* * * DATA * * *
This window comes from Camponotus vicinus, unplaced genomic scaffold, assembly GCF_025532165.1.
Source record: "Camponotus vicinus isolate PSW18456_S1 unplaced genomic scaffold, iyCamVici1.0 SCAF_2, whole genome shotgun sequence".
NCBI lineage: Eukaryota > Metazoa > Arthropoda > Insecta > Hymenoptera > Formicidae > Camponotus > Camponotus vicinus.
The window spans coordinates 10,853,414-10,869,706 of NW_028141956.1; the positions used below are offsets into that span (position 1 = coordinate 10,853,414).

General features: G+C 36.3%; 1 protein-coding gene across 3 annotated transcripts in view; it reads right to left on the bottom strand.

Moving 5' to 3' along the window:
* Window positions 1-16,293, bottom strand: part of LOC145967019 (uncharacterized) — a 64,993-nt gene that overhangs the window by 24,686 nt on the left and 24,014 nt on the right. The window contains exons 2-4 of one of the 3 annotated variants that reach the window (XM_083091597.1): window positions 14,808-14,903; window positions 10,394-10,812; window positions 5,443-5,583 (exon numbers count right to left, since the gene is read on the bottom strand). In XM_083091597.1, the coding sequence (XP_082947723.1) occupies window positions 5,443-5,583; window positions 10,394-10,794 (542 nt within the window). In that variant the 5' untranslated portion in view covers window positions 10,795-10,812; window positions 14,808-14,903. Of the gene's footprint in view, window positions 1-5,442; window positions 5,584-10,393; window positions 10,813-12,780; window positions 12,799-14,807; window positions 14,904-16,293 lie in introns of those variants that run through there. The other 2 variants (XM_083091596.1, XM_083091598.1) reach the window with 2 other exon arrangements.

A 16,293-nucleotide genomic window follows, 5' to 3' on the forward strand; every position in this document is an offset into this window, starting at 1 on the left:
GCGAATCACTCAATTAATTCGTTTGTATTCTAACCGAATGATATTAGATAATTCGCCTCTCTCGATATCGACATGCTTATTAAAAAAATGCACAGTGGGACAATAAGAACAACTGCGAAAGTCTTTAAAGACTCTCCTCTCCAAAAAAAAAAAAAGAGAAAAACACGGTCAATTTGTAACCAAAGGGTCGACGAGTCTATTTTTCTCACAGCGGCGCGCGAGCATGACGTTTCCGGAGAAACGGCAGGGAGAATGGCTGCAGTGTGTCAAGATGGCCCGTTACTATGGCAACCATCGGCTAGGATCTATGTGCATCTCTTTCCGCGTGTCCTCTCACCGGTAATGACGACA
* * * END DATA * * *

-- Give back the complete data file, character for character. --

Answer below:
This window comes from Camponotus vicinus, unplaced genomic scaffold, assembly GCF_025532165.1.
Source record: "Camponotus vicinus isolate PSW18456_S1 unplaced genomic scaffold, iyCamVici1.0 SCAF_2, whole genome shotgun sequence".
NCBI lineage: Eukaryota > Metazoa > Arthropoda > Insecta > Hymenoptera > Formicidae > Camponotus > Camponotus vicinus.
The window spans coordinates 10,853,414-10,869,706 of NW_028141956.1; the positions used below are offsets into that span (position 1 = coordinate 10,853,414).

General features: G+C 36.3%; 1 protein-coding gene across 3 annotated transcripts in view; it reads right to left on the bottom strand.

Moving 5' to 3' along the window:
* Window positions 1-16,293, bottom strand: part of LOC145967019 (uncharacterized) — a 64,993-nt gene that overhangs the window by 24,686 nt on the left and 24,014 nt on the right. The window contains exons 2-4 of one of the 3 annotated variants that reach the window (XM_083091597.1): window positions 14,808-14,903; window positions 10,394-10,812; window positions 5,443-5,583 (exon numbers count right to left, since the gene is read on the bottom strand). In XM_083091597.1, the coding sequence (XP_082947723.1) occupies window positions 5,443-5,583; window positions 10,394-10,794 (542 nt within the window). In that variant the 5' untranslated portion in view covers window positions 10,795-10,812; window positions 14,808-14,903. Of the gene's footprint in view, window positions 1-5,442; window positions 5,584-10,393; window positions 10,813-12,780; window positions 12,799-14,807; window positions 14,904-16,293 lie in introns of those variants that run through there. The other 2 variants (XM_083091596.1, XM_083091598.1) reach the window with 2 other exon arrangements.

A 16,293-nucleotide genomic window follows, 5' to 3' on the forward strand; every position in this document is an offset into this window, starting at 1 on the left:
GCGAATCACTCAATTAATTCGTTTGTATTCTAACCGAATGATATTAGATAATTCGCCTCTCTCGATATCGACATGCTTATTAAAAAAATGCACAGTGGGACAATAAGAACAACTGCGAAAGTCTTTAAAGACTCTCCTCTCCAAAAAAAAAAAAAGAGAAAAACACGGTCAATTTGTAACCAAAGGGTCGACGAGTCTATTTTTCTCACAGCGGCGCGCGAGCATGACGTTTCCGGAGAAACGGCAGGGAGAATGGCTGCAGTGTGTCAAGATGGCCCGTTACTATGGCAACCATCGGCTAGGATCTATGTGCATCTCTTTCCGCGTGTCCTCTCACCGGTAATGACGACA